* Encouraging economic data help stocks retreat from lows
* HP jumps after raising 2013 outlook
* Investors fret about timing of Fed stimulus pullback
* Dow off 0.03 pct, S&P 500 off 0.3 pct, Nasdaq off 0.2 pct
By Leah Schnurr
NEW YORK, May 23 U.S. stocks slipped on
Thursday, recovering from session lows as encouraging domestic
economic data and a rally in Hewlett-Packard's shares offset
concerns about the timing of any reduction in the Federal
Reserve's monetary stimulus.
Hewlett-Packard jumped nearly 14 percent and helped
support the Dow a day after the world's largest PC maker raised
its outlook. HP's sharp gains had briefly helped the Dow edge
into positive territory at midday.
Signs of improvement in the housing and labor markets also
helped indexes come off their lows by midday.
"The housing recovery has been so important to the markets
and how people are thinking about the (economic) recovery," said
Michael O'Rourke, chief market strategist at JonesTrading in
For most of the morning, the market had been pulled lower by
worries that the Fed's stimulus may be scaled back sooner than
hoped and after weak factory data in China.
The Dow Jones industrial average edged down 4.37
points, or 0.03 percent, to 15,302.80. The Standard & Poor's 500
Index slipped 5.71 points, or 0.34 percent, to 1,649.64.
The Nasdaq Composite Index shed 6.68 points, or 0.19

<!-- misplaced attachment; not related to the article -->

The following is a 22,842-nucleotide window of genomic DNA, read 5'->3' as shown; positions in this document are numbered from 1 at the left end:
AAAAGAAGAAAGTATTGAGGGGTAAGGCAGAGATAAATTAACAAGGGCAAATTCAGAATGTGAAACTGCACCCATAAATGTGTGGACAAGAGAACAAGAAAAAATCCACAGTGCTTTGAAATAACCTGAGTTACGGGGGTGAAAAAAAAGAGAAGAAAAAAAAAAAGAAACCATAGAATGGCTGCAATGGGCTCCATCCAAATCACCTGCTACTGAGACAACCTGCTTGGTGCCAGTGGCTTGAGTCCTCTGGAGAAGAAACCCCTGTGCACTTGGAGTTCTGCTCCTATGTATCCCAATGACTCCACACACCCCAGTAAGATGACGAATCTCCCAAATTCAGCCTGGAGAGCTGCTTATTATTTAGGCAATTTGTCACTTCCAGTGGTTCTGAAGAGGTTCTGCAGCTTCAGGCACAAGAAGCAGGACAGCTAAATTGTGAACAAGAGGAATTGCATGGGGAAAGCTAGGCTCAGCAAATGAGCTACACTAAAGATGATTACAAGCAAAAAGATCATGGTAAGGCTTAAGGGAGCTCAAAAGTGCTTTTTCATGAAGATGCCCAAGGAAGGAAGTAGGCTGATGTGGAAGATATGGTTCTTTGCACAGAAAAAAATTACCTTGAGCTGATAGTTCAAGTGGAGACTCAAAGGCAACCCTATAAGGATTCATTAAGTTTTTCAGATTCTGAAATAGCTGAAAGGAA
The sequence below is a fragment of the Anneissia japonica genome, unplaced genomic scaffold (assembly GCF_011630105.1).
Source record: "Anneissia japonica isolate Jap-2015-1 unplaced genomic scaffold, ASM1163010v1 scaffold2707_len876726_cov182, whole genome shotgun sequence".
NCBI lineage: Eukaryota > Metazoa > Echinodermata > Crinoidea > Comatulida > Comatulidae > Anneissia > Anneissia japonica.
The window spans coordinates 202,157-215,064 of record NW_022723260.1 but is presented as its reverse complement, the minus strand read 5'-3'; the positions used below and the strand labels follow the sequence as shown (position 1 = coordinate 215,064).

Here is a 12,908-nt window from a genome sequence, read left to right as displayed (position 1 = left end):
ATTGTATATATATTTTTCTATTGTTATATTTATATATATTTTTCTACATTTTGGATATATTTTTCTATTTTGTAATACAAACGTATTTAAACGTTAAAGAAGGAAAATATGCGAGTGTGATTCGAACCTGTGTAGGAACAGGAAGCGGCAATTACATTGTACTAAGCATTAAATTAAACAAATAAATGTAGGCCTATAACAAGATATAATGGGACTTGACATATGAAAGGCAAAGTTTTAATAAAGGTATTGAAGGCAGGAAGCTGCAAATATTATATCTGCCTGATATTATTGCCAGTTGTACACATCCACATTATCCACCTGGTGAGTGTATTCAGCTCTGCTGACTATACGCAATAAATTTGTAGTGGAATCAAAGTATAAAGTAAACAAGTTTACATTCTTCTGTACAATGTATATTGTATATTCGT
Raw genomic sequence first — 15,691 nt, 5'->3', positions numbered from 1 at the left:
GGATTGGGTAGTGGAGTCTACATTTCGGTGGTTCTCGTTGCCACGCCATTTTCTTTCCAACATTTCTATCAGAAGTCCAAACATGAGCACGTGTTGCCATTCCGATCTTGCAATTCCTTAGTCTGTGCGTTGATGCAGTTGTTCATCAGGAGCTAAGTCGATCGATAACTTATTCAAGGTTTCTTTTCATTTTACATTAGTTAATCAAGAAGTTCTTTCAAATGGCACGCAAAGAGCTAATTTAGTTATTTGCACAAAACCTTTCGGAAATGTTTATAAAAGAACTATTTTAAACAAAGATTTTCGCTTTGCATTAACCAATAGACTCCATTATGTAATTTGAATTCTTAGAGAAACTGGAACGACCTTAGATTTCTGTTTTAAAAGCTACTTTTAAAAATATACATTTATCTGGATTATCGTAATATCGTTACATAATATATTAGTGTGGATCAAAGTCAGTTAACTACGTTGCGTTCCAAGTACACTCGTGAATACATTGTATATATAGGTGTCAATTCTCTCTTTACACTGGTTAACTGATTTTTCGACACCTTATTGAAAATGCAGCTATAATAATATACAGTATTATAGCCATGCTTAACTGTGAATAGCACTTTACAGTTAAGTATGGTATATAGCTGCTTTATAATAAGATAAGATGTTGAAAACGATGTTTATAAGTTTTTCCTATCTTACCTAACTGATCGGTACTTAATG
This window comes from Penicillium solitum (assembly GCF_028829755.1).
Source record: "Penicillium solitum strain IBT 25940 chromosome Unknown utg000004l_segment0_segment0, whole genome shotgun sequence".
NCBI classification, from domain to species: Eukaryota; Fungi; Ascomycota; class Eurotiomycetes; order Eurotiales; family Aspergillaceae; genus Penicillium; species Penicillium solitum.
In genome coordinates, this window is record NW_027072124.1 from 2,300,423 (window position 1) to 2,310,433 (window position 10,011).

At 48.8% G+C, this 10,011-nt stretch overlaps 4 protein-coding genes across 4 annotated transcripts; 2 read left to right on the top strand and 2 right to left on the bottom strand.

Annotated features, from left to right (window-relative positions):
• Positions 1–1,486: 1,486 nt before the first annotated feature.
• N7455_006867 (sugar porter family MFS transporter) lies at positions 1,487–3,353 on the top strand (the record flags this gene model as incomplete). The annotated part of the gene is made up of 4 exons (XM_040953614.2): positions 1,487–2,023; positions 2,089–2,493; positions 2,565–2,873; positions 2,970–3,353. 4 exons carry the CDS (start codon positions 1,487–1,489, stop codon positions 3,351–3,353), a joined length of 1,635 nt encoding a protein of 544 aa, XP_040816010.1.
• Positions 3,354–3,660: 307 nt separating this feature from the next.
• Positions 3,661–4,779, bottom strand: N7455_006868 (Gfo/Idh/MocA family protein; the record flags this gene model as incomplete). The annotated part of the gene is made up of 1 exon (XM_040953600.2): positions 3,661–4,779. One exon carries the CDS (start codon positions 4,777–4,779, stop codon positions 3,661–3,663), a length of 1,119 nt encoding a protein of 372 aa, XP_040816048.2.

percent, to 3,456.62.
Hewlett-Packard Co shares jumped 13.7 percent to
$24.14 a day after the computer maker raised its 2013 earnings
outlook following quarterly results that beat low expectations.
Earlier, the S&P 500 traded below its 14-day moving average
before bouncing back above it. Holding above that level would be
positive sign to investors as it would suggest the uptrend is
Ralph Lauren Corp shares lost 2.4 percent to $183.51
after the fashion company reported sales below its own
On Wednesday, the S&P 500 posted its biggest decline
in three weeks after minutes from the U.S. Federal Reserve's
latest meeting showed some officials were open to tapering
large-scale asset purchases as early as at the June meeting.
The minutes came in the wake of comments from Fed Chairman
Ben Bernanke, who said the Fed could scale back the pace of its
bond purchases at one of the "next few meetings" if the economic
recovery looked set to maintain forward momentum.
When the Fed may decide to slow or halt its program of
buying $85 billion of bonds a month has become one of the
biggest questions on investors' minds. The central bank's
stimulus efforts have helped propel markets to all-time highs
this year and investors are trying to gauge whether a change in
the program could spell the end of the rally.
"It isn't their absolute level of involvement in buying
bonds that's going to determine the stock market. It's going to
be the perception of whether they're there or not," said Uri
Landesman, president of Platinum Partners in New York.
"Once they really meaningfully step away, investors are
going to realize they're just not going to be there and that the
market's going to have to stand on its own feet."
On the economic front, the number of Americans filing new
claims for unemployment benefits fell more than expected last
week, suggesting strength in the labor market. New home sales
rose in a sign that the sector's rebound is still intact. But
separate data showed manufacturing slowed for a second straight
month in May.